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Natasa Sarcevic's performance
of music by Paul Ben-Haim


A vivid impressionistic sound world of East and West regaled a large London audience recently in the colourful account of the Five Pieces for Piano Op 34 (1943) by Paul Ben-Haim (1897-1984), one of the founding fathers of music in modern Israel. The work formed the centrepiece of an impressive piano recital at St James's Church Piccadilly on 4 April 2003 given by the young, dynamic pianist Natasa Sarcevic, presented by the Beethoven Piano Society of Europe, the last in their enterprising eight-concert series of Beethoven and Suppressed Composers, supported by the Jewish Music Institute Millennial Awards with funds from the National Lottery. The series links major works by Beethoven with music by composers who suffered exile, imprisonment or death under Nazi or Soviet oppression, and earlier recitals have featured works by Schoenberg, Ullmann, Reizenstein, Goldschmidt, Schnittke and Schedrin, amongst many others.

Whilst many artists were fortunate to find refuge from Nazi Germany in America, such as Schoenberg, Kurt Weill and Korngold, or Britain, including Reizenstein, Egon Wellesz, Hans Gal and Berthold Goldschmidt, many emigrated to Palestine where they created the musical institutions and styles of the nascent state of Israel. Paul Ben-Haim is perhaps the best known of the pioneer generation who emigrated in the 1930s and helped forge a national Israeli style in the early years of the state, exerting a powerful influence on subsequent generations of Israeli composers.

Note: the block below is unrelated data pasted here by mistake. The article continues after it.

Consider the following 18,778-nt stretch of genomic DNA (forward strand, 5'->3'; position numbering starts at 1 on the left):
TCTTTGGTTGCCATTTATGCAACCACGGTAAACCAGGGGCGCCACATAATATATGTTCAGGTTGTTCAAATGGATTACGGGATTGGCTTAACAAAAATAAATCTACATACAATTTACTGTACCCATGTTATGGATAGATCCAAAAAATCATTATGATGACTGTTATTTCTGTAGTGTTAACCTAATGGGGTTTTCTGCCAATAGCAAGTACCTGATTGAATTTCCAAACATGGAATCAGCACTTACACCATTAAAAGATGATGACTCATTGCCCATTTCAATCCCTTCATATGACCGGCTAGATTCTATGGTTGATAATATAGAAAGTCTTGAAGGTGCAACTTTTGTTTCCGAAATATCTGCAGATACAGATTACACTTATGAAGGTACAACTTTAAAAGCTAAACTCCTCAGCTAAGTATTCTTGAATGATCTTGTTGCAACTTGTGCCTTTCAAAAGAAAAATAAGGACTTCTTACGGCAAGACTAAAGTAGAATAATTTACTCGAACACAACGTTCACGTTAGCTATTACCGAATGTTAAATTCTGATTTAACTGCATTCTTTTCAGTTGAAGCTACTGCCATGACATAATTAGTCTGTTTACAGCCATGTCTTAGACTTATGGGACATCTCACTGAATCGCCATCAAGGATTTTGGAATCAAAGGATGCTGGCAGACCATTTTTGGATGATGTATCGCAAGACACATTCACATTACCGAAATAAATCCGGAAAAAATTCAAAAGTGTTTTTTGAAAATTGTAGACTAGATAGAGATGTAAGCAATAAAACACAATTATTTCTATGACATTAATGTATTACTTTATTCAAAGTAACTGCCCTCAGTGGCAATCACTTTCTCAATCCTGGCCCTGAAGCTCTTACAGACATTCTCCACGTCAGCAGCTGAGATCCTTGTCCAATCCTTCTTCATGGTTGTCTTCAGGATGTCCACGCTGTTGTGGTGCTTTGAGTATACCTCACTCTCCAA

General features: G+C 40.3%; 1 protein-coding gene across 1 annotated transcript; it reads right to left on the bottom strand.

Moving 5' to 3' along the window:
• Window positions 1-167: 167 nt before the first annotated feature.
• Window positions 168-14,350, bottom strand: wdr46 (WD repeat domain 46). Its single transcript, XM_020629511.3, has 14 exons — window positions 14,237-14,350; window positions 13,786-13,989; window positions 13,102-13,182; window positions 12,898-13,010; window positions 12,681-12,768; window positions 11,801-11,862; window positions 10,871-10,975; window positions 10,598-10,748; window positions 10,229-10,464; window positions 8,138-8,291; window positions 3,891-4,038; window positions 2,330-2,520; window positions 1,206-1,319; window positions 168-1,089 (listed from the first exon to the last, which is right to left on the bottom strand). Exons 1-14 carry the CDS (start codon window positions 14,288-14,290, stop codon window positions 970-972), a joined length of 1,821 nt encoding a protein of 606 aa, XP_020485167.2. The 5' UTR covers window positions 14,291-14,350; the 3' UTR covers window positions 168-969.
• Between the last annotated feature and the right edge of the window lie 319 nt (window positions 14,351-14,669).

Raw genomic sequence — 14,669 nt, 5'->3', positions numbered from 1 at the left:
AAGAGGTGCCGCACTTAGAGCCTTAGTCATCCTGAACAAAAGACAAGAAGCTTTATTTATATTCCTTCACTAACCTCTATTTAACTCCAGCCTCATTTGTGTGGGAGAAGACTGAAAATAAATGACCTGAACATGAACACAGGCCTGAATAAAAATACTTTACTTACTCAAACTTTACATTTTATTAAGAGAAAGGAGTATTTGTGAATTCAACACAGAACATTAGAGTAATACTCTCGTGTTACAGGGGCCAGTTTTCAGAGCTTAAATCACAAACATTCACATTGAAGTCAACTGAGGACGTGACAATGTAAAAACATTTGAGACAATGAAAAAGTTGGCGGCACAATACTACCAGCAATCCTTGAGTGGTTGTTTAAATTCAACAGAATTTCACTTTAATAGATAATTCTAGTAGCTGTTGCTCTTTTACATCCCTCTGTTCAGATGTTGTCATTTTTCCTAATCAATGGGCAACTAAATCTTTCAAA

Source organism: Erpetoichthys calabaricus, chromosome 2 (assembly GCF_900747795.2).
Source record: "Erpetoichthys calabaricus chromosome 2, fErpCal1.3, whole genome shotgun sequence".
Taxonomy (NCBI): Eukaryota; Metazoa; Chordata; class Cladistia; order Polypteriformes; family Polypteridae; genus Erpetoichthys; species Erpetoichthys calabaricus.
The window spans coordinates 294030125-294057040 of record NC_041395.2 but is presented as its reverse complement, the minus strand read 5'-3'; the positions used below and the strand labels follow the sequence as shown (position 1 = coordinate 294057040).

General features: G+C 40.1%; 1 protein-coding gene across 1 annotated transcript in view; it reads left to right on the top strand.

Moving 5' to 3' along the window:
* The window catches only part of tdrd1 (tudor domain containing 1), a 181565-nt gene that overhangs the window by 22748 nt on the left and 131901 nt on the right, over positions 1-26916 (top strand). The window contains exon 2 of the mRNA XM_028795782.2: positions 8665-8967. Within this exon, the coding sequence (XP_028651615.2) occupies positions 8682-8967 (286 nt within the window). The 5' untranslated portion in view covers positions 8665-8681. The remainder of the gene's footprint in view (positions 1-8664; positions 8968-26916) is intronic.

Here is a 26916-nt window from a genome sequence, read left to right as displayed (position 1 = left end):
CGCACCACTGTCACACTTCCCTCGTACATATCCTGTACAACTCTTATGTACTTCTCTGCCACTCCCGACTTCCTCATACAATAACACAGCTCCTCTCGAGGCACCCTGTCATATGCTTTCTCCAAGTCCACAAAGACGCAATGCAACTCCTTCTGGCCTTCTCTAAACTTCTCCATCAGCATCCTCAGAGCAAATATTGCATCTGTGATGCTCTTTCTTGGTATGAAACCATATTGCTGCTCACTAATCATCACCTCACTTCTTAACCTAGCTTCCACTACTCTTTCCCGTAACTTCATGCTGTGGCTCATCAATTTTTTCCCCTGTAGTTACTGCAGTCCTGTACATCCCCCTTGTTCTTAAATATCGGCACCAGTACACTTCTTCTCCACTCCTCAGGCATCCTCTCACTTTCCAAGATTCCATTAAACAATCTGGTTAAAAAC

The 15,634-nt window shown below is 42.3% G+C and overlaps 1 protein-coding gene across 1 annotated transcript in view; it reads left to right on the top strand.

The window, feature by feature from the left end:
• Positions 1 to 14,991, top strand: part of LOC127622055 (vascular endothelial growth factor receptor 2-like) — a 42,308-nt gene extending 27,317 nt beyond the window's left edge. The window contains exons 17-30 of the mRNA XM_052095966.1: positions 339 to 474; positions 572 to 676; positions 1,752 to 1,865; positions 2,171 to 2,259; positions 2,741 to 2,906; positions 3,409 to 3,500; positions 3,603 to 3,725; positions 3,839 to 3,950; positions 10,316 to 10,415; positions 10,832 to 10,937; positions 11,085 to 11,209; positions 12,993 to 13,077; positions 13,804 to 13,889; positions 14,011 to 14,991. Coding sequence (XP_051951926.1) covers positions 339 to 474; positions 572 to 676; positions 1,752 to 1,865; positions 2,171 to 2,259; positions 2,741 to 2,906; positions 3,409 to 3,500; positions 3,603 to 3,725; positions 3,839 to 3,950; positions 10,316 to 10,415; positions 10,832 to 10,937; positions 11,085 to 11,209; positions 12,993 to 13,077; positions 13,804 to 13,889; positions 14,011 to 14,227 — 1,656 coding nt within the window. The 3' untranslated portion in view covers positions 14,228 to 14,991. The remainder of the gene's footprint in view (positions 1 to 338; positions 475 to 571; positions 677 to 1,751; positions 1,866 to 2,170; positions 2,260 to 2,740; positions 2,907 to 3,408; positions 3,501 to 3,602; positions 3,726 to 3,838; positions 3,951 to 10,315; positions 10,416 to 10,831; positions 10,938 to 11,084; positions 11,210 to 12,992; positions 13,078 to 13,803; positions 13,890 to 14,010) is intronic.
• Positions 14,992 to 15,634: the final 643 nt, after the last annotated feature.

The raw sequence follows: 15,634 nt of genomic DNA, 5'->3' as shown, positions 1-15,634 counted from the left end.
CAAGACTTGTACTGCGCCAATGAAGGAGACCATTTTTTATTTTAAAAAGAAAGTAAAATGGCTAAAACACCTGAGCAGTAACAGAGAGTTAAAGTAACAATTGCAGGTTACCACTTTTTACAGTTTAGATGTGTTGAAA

Paul Ben-Haim
Paul Ben-Haim

He was born in Munich as Paul Frankenburger, and after studies at the Munich Academy of Music, worked as Bruno Walter's assistant at the Bavarian Opera and music director at the Augsburg Opera, until Hitler's accession to power in 1933 cut short his career and forced him to emigrate to Palestine. Moving away from European modernism, Ben-Haim espoused the 'Eastern Mediterranean' style, a distinctive blend of oriental and European elements, influenced by the impressionist exoticism of Debussy, Ravel and de Falla, and Jewish folklore, both those of Eastern Europe and of the Yemenite and North African heritage.

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Copyright © 8 April 2003 Malcolm Miller, London UK


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